*Biolet NE Review*
By: Penwu
30 July 2009

While I'm working on building El Rancho Penwu, I've been living in a small apartment in a generous neighbor's barn. One of the first things I did when I got here was to turn one room of it into a functional bathroom. There's no septic line near the barn, and no plumbing in the concrete floor to allow one, so a regular toilet wasn't an option (the sink and shower are both run out a simple greywater drain). Instead, I put in a Biolet NE (non-electric) composting toilet. The NE is the most basic model that Biolet makes, and I chose it over the various electric types simply because I already had this one.

This model doesn't appear to be quite the same as the NE model currently on Biolet's website, as mine has a vent stack, as you see in the photo.

The idea behind a composting toilet is that with air circulation and some mulch-like material, human waste will safely decompose into compost like any other organic matter. In theory, it's an idea system for a place where a septic system or city sewage isn't an option, and it can be put right inside a cabin like a normal toilet - so you don't have to use a frigid outhouse in the middle of a winter night. The composting, "green" aspect also appeals to lots of people. Many more people, I think, than actually use the things.

Installation of the toilet was really easy. It came with about 8 feet of PVC vent pipe (in addition to the 8 feet of flexible pipe attached to the unit), a rubber roof seal, and a screened vent cap. I drilled a hole in the roof of the barn, ran the vent pipe up through the ceiling, and glued the gasket down to the metal roofing with basic construction adhesive. The flexible pipe from the toilet screwed into the ceiling and fit well against the PVC vent pipe. There is also an excess-fluid drain pipe at the back of the toilet that I fed out through a small hole in the barn wall into a small gravel leach pit. The whole toilet is set the pipe has enough slope to drain well.

I set this thing up in early June, and have been using it since. It's been pretty much just me using it, though for almost a week at one point I had a guest here who also used it. My initial fear was that it would smell. Looking at the inside of the thing, you can't imagine that it wouldn't - the unit is really just a big thin plastic tub (I should have gotten a photo of the inside before setting it up, but I didn't, and you really don't want to see a photo of the current contents). The only things inside are two plastic bins with a bit of ventilated pipe inside, to all air circulation through the waste. There is an air inlet in the bottom front of the main tub, and some shallow channels to allow overflow liquid to drain out the drain pipe.

As it turns out, my fear of stink was unjustified. Amazingly, it produces no smell at all - thanks to the vent stack. Air is drawn very well in the bottom of the toilet and right up the vent stack on the roof, thanks to good design and the constant breezes here.

What it DOES produce, unfortunately, is swarms of flies. After about two weeks of use, flies started showing up in the bathroom and by 3 or 4 weeks there were lots of them. There's a window in the bathroom that they tended to all cluster on, so I opened the screen whenever I used the place and let them all out. But clearly the screen on the vent stack was too big to keep flies out, and they were having a great time inside the toilet.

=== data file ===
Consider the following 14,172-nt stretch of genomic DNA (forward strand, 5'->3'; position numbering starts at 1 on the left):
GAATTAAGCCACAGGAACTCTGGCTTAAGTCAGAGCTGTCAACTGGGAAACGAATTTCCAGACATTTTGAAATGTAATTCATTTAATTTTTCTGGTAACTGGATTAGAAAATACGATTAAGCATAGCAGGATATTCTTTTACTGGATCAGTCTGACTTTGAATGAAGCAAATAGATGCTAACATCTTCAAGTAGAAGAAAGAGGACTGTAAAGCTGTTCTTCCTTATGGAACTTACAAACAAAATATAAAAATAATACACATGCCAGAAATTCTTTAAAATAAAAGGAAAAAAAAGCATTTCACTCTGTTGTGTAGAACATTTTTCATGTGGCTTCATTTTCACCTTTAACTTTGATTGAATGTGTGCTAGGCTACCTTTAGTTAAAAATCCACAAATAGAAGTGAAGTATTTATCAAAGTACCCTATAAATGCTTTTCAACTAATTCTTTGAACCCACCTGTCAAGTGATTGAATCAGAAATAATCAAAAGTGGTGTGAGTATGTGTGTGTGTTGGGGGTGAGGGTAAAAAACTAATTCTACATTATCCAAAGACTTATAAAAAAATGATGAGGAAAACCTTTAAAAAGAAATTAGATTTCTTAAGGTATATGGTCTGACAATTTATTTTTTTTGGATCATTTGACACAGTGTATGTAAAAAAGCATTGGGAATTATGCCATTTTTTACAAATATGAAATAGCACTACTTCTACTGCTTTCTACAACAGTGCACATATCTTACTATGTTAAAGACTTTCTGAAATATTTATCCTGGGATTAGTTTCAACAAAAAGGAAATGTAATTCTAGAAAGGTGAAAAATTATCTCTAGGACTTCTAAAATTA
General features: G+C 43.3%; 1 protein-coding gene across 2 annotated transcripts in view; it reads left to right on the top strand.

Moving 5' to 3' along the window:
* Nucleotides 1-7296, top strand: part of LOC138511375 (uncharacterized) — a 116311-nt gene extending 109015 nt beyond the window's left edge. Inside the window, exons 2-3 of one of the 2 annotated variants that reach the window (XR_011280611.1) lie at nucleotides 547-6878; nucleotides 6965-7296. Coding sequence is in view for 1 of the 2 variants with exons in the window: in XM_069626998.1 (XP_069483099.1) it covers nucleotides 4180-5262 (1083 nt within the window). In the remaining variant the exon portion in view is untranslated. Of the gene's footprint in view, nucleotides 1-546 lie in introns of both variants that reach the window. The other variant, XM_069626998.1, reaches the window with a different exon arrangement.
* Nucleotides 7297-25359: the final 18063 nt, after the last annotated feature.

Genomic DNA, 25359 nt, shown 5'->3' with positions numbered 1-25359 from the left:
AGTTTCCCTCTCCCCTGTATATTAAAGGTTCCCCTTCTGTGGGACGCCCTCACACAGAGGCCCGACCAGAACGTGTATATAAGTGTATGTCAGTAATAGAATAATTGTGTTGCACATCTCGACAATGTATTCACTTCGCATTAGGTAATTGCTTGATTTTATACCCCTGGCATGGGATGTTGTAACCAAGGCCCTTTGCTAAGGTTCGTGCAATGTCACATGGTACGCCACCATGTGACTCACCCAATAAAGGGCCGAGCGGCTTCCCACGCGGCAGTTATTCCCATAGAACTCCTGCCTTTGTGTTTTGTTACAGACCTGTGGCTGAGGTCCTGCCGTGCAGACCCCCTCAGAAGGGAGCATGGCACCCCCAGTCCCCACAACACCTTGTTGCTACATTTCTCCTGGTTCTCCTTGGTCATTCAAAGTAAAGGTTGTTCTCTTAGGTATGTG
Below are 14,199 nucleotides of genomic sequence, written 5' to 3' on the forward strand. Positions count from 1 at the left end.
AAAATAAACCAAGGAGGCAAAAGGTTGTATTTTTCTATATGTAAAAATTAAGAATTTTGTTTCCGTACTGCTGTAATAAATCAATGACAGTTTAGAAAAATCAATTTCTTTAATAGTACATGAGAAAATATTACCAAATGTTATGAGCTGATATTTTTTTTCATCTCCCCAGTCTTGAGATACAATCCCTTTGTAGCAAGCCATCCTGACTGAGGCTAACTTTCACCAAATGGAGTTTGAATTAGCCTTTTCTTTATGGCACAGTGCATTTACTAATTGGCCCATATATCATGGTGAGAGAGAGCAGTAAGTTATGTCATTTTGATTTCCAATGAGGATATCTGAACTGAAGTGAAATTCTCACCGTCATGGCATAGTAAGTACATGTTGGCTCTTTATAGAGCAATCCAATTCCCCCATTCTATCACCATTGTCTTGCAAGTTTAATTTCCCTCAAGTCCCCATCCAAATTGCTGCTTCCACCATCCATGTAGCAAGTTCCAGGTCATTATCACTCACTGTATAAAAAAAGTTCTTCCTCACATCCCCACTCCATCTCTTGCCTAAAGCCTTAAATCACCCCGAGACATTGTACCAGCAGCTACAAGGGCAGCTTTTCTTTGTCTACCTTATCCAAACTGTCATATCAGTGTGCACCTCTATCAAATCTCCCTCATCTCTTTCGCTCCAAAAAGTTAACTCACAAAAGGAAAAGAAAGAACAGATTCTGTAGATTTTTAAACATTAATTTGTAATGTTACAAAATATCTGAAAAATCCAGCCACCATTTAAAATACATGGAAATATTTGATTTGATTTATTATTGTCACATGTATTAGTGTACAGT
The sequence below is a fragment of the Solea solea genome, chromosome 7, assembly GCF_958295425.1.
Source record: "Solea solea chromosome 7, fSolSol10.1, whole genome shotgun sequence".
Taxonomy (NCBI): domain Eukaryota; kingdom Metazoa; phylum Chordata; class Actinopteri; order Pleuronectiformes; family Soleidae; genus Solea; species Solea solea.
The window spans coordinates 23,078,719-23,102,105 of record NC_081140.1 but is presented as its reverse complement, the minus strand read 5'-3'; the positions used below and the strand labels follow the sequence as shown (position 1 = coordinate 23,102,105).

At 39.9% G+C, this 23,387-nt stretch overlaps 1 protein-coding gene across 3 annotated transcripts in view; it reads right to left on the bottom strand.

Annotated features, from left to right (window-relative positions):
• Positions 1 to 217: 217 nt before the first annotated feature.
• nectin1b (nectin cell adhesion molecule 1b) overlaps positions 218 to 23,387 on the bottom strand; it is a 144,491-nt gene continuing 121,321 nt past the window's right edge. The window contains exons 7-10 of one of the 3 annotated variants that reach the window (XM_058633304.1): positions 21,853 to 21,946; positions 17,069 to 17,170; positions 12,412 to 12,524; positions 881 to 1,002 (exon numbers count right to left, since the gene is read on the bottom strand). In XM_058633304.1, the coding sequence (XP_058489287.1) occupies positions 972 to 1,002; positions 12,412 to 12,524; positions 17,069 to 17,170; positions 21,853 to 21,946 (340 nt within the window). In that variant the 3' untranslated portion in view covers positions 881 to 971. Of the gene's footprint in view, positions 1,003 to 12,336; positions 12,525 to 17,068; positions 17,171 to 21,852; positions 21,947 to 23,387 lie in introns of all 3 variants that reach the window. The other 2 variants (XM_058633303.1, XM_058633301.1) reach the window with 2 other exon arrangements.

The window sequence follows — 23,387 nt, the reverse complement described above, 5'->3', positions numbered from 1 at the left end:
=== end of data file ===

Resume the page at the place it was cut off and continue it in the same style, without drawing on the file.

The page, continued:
In addition, the capacity claims that Biolet makes regarding this thing (3 people full-time or 4 people part-time) are wildly optimistic. After a couple days of having two people using it, it started leaking some liquid. It seems the little molded channels in the base got plugged, or were too small to begin with.

The first composting bin was full after about six weeks of basically single-person use. The instructions call for you to remove a full bin and set it aside (they don't specify where) to finish composting, while using the second bin. I dug a hole and buried the entire contents - I really don't care about making compost, I just want an indoor toilet. When I did so, it appeared that the bottom third or so of the bin had in fact turned into decent looking black compost, so the toilet may actually do what it claims. However, I'm not going to put up with the cloud of flies long enough to find out. Since I only need to be in this apartment for a couple more months, I'm planning to continue using it, but emptying the bins much more often, and hopefully keeping the flies to a minimum that way.

Overall, I would rate the Biolet NE a 4 out of 10. It does have potential as basically an indoor port-a-john, largely because it doesn't smell at all. I have also lived in trailers and had to drain their black water tanks, and changing a Biolet bin is definitely less disgusting of a chore. It is absolutely not a functional replacement for a real toilet, though. If you install one in a cabin expecting it to live up to the manufacturer's hype, you will definitely be disappointed. And the list price of $1,500 is beyond crazy. Manufacturing cost for the thing can't possibly be more than a hundred bucks - which is about what I paid for mine, new in the box at a flea market. I can't fathom paying full price for one of these toilets - you could build a really luxurious heated outhouse for much less cost.
Penwu



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